Posted , in Differentiation
As the pandemic crystallises unexpected risks, clients are starting to see the need for risk specialists
When I think of risk work, I often think of the famous 2002 quote from Donald Rumsfeld while he was the US Secretary of Defense:
“… there are known knowns; there are things we know we know. We also know there are known unknowns; that is to say we know there are some things we do not know. But there are also unknown unknowns—the ones we don’t know we don’t know.”
While initially ridiculed, I think that what Rumsfeld said neatly summarised a complex idea which is relevant to risk consulting, and it could have something to do with why an increasing proportion of clients are favouring risk specialists over other types of professional services firms.
In the business world, organisations are all trying to manage risks that fall into those three categories—things they know will happen (for example how a retailer needs to manage the extra strains on its supply chain during the busy Christmas period); things they know might happen, but the extent or timing is uncertain (for example, we know there will be a presidential election in the US in November, but we don’t know who the winner will be and therefore the policy implications and changes in regulation that might result); and then there are the unknown unknowns, things that will have profound effects on organisations in the future that we have no idea about yet.
Those risks that are known often cease to be considered risks at all—they’re just a normal part of doing business. For many clients, they’ll turn to their own internal resources to manage these risks, and if they do need external help, they’re probably more likely to turn to the broader consulting firms they’re familiar with rather than risk specialists. For known unknowns—those risks that business leaders can see coming down the road—clients may well be more likely to reach out to external advisors for help. While clearly there’s space for risk specialists in these areas, it’s also clear why other types of firms compete strongly here: The Big Four can help with managing the financial risks of a possible future recession; strategy firms can help you think about the risks of climate change to your business model; and technology firms can help defend your information systems from evolving cybersecurity threats. When thought about in this way, it’s perhaps unsurprising that last year only 3% of US clients told us they would be most likely to consider using boutique risk firms more for risk management work in the future.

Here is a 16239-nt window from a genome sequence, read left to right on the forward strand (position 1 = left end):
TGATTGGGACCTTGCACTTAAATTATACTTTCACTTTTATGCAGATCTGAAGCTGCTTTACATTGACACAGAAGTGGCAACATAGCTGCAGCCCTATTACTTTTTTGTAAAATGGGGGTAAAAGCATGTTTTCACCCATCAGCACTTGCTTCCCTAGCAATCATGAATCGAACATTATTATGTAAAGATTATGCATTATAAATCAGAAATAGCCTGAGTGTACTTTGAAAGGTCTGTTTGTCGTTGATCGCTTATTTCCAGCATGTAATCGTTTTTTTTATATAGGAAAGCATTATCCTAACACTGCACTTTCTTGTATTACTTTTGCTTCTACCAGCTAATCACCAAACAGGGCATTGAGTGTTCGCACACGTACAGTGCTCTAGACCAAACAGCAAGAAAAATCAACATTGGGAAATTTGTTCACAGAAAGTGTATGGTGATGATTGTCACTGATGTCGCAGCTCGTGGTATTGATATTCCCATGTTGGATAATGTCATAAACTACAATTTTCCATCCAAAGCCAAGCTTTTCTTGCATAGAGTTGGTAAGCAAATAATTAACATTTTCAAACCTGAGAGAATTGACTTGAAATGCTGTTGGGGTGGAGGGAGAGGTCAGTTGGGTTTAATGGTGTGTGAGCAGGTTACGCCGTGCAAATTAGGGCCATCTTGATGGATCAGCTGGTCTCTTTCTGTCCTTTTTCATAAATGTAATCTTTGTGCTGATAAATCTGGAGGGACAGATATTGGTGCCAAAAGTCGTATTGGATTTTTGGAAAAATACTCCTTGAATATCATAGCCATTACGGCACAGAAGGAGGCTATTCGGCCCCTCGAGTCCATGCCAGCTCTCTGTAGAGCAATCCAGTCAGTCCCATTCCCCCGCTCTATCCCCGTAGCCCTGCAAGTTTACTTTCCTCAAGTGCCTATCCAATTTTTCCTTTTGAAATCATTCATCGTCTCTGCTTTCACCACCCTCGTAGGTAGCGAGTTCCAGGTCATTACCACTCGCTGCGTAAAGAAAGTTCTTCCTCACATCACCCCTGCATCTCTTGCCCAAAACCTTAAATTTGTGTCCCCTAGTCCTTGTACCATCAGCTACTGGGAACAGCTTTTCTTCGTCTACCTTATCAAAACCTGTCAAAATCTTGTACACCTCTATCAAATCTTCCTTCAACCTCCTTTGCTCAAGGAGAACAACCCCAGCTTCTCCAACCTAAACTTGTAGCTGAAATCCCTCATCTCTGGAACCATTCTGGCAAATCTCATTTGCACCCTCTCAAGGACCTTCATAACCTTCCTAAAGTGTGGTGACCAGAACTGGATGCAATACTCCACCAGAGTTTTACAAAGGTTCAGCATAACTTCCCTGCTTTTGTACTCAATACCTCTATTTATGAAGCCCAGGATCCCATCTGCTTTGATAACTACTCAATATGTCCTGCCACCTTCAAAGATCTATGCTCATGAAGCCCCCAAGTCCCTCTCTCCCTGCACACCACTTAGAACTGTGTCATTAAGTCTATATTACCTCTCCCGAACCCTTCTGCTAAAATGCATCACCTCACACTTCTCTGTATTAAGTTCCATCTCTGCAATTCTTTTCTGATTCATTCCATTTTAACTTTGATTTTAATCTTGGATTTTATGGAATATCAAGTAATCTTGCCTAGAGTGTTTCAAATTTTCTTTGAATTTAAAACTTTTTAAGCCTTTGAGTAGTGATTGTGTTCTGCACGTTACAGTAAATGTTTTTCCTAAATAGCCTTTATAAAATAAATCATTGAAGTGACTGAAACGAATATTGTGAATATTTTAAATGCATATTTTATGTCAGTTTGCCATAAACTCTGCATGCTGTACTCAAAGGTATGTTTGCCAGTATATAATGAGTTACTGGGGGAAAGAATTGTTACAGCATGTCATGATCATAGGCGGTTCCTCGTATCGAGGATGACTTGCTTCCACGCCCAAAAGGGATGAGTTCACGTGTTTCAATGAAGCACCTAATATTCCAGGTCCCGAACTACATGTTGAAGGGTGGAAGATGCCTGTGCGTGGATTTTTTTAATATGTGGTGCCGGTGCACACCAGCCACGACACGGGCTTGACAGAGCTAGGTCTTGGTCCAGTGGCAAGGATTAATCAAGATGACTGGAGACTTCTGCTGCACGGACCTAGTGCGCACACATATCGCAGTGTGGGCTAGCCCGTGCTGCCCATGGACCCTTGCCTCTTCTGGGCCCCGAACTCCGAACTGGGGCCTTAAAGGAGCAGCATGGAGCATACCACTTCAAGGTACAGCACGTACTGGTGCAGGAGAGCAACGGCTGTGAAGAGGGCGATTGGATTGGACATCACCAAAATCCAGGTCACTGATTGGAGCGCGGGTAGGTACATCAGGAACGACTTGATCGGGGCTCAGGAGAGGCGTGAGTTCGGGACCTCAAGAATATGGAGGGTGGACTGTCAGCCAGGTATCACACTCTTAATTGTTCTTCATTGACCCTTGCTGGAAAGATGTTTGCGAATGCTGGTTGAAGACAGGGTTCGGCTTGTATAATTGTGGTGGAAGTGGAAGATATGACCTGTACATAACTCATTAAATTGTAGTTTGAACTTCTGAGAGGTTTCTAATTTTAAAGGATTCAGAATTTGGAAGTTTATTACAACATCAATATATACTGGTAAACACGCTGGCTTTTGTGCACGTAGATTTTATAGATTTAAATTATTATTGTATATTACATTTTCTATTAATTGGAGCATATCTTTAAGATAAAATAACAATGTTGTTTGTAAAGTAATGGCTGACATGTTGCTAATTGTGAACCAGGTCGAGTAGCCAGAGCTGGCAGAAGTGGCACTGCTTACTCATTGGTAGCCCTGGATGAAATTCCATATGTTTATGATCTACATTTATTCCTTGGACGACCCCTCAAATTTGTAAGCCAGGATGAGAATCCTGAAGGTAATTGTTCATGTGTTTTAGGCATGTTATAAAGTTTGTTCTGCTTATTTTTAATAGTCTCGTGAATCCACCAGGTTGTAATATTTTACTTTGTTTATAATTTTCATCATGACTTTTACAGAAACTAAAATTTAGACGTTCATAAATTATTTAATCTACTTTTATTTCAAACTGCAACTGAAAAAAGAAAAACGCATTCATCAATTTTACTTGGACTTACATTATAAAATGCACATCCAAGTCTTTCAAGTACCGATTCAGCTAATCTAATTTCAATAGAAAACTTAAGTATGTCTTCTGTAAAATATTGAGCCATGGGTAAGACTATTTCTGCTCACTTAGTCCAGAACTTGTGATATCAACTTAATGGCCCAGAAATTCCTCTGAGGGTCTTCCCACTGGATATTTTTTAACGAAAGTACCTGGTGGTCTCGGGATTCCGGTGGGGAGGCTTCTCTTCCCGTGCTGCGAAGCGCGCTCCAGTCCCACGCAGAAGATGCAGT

However, the coronavirus pandemic is something that for many organisations was an “unknown unknown” risk. Few saw a pandemic on this scale coming, and even fewer could have conceived in advance a plan for how they would react to it. Of course, there have been pandemics in the past, and one could argue that business leaders should have known that sooner or later something like this would happen. Indeed, in parts of East Asia hit by the SARS outbreak in 2002/3, the risk of a pandemic was widely understood, and the public and private sectors arguably responded better as a result. In that region, a pandemic was a “known unknown” risk, and people planned accordingly.
In reaction to the pandemic, clients in the US appear to be turning to risk specialists more, perhaps because they’re well placed to assist in responding to a previously unthought-of risk. Thirteen percent of clients think they would be most likely to turn to risk specialists more in the future, compared to just 3% in 2019.
This highlights a possible competitive niche for risk specialists to exploit: helping clients turn unknown unknowns into known unknowns, and ensuring they’re adequately prepared for what the future might throw at them. If specialist risk firms can prove helpful to clients during the current pandemic, and show that they offer something different to other types of professional services firms, they can maintain that role going forward for all sorts of other risks that we don’t even know are coming our way yet.